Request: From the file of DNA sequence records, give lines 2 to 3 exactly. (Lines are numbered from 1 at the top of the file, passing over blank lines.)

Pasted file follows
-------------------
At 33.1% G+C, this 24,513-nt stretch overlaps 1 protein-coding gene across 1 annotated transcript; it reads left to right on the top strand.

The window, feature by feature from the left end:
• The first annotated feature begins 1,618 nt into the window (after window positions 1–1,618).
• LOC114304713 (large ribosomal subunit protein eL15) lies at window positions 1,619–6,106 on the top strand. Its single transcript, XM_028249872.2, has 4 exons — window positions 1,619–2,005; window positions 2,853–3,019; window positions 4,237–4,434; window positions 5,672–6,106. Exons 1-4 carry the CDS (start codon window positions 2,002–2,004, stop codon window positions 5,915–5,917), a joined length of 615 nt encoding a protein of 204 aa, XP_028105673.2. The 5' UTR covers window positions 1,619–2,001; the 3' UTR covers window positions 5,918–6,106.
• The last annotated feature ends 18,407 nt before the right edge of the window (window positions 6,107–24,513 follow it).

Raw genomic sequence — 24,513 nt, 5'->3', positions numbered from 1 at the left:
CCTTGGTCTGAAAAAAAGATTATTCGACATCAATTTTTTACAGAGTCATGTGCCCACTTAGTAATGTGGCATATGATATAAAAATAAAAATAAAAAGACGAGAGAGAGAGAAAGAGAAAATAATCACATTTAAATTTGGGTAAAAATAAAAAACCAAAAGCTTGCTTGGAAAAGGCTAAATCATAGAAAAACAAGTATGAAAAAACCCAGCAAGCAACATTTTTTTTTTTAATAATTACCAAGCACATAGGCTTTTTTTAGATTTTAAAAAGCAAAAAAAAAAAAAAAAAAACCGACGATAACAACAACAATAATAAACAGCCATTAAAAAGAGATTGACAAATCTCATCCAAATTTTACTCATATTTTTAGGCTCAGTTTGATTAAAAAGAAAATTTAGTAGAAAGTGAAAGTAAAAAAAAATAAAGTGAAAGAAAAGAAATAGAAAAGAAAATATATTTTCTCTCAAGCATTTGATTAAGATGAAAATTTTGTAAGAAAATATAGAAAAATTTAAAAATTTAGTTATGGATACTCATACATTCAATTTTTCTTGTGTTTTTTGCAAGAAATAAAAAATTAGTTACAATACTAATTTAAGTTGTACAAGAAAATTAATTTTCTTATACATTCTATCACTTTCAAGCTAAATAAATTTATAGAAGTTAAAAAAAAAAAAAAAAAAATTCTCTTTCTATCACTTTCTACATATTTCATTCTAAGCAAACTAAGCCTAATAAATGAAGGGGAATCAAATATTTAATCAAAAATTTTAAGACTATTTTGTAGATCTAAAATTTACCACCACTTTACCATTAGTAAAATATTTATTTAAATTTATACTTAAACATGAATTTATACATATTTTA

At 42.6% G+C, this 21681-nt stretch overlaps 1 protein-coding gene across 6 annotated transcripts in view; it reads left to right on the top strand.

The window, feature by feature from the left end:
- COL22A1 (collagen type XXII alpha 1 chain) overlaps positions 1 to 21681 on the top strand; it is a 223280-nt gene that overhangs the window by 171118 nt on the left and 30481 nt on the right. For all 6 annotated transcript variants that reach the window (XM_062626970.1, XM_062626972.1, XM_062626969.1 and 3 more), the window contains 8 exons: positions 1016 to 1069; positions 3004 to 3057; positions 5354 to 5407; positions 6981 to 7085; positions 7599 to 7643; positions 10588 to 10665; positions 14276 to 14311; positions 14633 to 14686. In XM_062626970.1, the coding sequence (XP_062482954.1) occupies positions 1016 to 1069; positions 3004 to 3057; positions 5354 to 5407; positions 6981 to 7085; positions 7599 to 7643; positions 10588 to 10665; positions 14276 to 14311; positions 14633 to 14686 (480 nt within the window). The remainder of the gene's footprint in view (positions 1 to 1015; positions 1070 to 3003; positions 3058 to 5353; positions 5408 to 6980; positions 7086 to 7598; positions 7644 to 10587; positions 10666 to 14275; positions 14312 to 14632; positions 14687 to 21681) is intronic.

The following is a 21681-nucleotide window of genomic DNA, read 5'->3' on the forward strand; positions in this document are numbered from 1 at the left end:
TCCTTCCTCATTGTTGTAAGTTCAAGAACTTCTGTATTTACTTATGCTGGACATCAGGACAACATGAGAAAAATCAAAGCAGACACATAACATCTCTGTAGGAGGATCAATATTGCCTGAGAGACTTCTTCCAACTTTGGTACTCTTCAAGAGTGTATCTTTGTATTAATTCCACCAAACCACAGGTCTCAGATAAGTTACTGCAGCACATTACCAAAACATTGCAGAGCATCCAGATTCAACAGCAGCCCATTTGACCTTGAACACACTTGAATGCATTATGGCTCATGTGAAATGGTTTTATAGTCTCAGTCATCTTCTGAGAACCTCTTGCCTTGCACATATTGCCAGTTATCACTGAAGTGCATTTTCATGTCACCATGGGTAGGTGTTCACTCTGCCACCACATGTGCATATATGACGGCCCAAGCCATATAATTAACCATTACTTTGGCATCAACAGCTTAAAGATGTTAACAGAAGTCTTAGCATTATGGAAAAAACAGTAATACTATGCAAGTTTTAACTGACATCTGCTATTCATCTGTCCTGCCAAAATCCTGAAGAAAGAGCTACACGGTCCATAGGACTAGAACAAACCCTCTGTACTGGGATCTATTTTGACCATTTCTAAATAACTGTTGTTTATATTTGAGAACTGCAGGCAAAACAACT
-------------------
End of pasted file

The window, feature by feature from the left end:
• The first annotated feature begins 1,618 nt into the window (after window positions 1–1,618).